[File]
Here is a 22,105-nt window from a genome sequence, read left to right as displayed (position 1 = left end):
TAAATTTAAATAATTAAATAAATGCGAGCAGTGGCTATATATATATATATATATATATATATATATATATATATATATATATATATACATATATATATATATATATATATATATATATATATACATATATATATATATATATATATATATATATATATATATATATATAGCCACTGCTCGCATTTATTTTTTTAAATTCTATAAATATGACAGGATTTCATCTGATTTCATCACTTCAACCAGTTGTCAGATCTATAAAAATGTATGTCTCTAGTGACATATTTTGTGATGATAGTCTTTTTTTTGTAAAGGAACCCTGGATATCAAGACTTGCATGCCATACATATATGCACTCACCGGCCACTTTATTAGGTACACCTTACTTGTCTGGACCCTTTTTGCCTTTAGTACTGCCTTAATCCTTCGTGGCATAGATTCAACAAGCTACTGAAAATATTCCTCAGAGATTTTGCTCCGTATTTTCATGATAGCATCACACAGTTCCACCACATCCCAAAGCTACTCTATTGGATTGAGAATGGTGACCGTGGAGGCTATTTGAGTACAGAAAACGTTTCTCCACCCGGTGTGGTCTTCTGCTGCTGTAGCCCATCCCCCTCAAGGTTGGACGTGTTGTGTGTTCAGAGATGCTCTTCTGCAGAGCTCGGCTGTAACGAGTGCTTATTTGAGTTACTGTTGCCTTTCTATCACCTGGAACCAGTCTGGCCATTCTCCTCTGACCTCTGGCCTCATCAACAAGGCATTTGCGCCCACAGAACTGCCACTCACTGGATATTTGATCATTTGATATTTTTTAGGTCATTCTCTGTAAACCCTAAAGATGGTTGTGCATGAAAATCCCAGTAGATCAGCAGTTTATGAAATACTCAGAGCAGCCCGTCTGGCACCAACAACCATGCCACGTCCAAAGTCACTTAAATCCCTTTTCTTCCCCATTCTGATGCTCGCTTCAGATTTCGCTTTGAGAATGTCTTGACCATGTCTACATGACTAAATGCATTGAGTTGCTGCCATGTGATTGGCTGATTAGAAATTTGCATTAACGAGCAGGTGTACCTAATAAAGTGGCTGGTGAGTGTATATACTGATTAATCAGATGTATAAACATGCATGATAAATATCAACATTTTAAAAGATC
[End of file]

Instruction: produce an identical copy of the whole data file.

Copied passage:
Here is a 22,105-nt window from a genome sequence, read left to right as displayed (position 1 = left end):
TAAATTTAAATAATTAAATAAATGCGAGCAGTGGCTATATATATATATATATATATATATATATATATATATATATATATATATATACATATATATATATATATATATATATATATATATATACATATATATATATATATATATATATATATATATATATATATATATAGCCACTGCTCGCATTTATTTTTTTAAATTCTATAAATATGACAGGATTTCATCTGATTTCATCACTTCAACCAGTTGTCAGATCTATAAAAATGTATGTCTCTAGTGACATATTTTGTGATGATAGTCTTTTTTTTGTAAAGGAACCCTGGATATCAAGACTTGCATGCCATACATATATGCACTCACCGGCCACTTTATTAGGTACACCTTACTTGTCTGGACCCTTTTTGCCTTTAGTACTGCCTTAATCCTTCGTGGCATAGATTCAACAAGCTACTGAAAATATTCCTCAGAGATTTTGCTCCGTATTTTCATGATAGCATCACACAGTTCCACCACATCCCAAAGCTACTCTATTGGATTGAGAATGGTGACCGTGGAGGCTATTTGAGTACAGAAAACGTTTCTCCACCCGGTGTGGTCTTCTGCTGCTGTAGCCCATCCCCCTCAAGGTTGGACGTGTTGTGTGTTCAGAGATGCTCTTCTGCAGAGCTCGGCTGTAACGAGTGCTTATTTGAGTTACTGTTGCCTTTCTATCACCTGGAACCAGTCTGGCCATTCTCCTCTGACCTCTGGCCTCATCAACAAGGCATTTGCGCCCACAGAACTGCCACTCACTGGATATTTGATCATTTGATATTTTTTAGGTCATTCTCTGTAAACCCTAAAGATGGTTGTGCATGAAAATCCCAGTAGATCAGCAGTTTATGAAATACTCAGAGCAGCCCGTCTGGCACCAACAACCATGCCACGTCCAAAGTCACTTAAATCCCTTTTCTTCCCCATTCTGATGCTCGCTTCAGATTTCGCTTTGAGAATGTCTTGACCATGTCTACATGACTAAATGCATTGAGTTGCTGCCATGTGATTGGCTGATTAGAAATTTGCATTAACGAGCAGGTGTACCTAATAAAGTGGCTGGTGAGTGTATATACTGATTAATCAGATGTATAAACATGCATGATAAATATCAACATTTTAAAAGATC